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How the Unemployment Rate Rose Despite Strong Job Growth in January

It seems counterintuitive at first. U.S. employers added another 225,000 to their ranks last month, marking the second-best reading since the middle of last year, and extending what's effectively the longest-ever streak of job additions. Yet, the unemployment rate edged a bit higher, rising from 3.5% to 3.6%. There's a simple explanation though, and it's not a discouraging one.

But, first things first.

As was noted, the United States' payroll growth was a solid 225,000 last month, perking up from a lull to 145,000 in December. More impressive is the timing; January is generally a challenging month to find employment due to weather-related matters.


To that end, the total number of people with jobs actually slipped last month, from 158.8 million to 158.7 million, while the number of people officially unemployed (receiving benefits) grew slightly from 5.75 million to 5.89 million. Meanwhile, the number of people that are unofficially unemployed (not receiving unemployment benefits) edged a little higher as well, from 4.83 million to 4.9 million.


Those numbers alone simultaneously explain and confound the most touted figures of the jobs report. The conflict lies in how the figures are calculated… and it's not done consistently.

The payroll growth figure, incredibly enough, isn't determined by comparing the number of people with a job in one particular month to the number of people with a job at the end of the previous month. Were that the case, the U.S. would have actually lost jobs in January. Rather, the payroll growth figure is largely decided by a poll or survey, though it's a poll that's usually pretty accurate. The unemployment rate, however, is based on more finite math, dividing the number of people officially unemployed by the number of people who say they're part of the workforce's labor pool whether they're working or not. The latter figure grew a little more than the number of people receiving unemployment benefits last month, leading to a slight increase in the unemployment rate.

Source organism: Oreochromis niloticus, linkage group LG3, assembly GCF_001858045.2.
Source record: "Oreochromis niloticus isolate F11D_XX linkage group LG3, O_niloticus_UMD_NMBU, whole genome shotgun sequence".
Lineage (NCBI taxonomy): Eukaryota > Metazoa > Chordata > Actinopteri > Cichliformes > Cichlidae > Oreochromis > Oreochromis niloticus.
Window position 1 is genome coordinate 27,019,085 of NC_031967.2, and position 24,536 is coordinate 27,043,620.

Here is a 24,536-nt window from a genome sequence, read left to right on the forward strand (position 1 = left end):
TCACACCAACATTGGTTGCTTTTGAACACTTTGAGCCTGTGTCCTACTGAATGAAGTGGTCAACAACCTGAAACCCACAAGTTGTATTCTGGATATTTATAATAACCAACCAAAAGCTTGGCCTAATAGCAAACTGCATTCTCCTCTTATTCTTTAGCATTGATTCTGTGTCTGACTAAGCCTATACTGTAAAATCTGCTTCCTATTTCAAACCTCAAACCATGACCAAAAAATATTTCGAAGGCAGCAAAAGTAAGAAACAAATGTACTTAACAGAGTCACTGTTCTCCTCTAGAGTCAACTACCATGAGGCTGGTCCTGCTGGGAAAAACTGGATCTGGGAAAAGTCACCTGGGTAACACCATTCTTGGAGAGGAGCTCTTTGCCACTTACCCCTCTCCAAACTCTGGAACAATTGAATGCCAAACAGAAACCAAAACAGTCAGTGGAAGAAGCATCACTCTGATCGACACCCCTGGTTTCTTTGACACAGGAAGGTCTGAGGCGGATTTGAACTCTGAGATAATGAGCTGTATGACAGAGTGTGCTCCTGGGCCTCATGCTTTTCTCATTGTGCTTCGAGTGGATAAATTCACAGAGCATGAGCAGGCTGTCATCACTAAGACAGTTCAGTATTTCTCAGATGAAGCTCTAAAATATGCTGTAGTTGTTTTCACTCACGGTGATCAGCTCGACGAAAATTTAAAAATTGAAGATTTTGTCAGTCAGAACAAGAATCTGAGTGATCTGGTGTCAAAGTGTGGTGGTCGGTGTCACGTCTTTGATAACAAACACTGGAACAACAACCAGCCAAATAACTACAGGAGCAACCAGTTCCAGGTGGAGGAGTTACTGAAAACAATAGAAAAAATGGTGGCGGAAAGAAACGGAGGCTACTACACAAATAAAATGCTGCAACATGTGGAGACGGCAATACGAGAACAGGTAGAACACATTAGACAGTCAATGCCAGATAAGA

If that's confusing or frustrating because it's an inconsistent comparison of apples and oranges, don't be confused or frustrated. There's actually a more meaningful look at the data that gives us far more insight anyway. That's the number of people in the labor force with a job, and the number of people living in the United States that consider themselves to be part of the labor pool of people working or available for work. Both improved in January. As of last month, a multi-year high of 61.2% of the population is working, and a multi-year record of 63.4% of the population is in the workforce, employed or not. (That is to say, they want a job, and reasonably expect to find one.)


The sizable increase in the labor force participation rate was a key factor in the increase in the unemployment rate, though it was partially offset by the fact that most of that influx of people into the workforce found jobs waiting for them.

On a related note, hourly wages improved 3.1% on a year over year basis, accelerating from December's pace, and easily exceeding inflation rates. Non-managerial, hourly-rate employees are still seeing the fastest wage growth. Sequentially, that may mean average hourly pay in line with December's rates. The graphic below only shows data through December, though the tapering since September of last year is clear. January's pay data should have ended that tapering.


Ideally we would have seen the number of people with jobs grow again rather than shrink, but otherwise, this is another solid report despite the slight increase in the unemployment rate. The employment/population ration and the labor force participation rate really undid any of the damage that might have been suffered by the unemployment rate figure.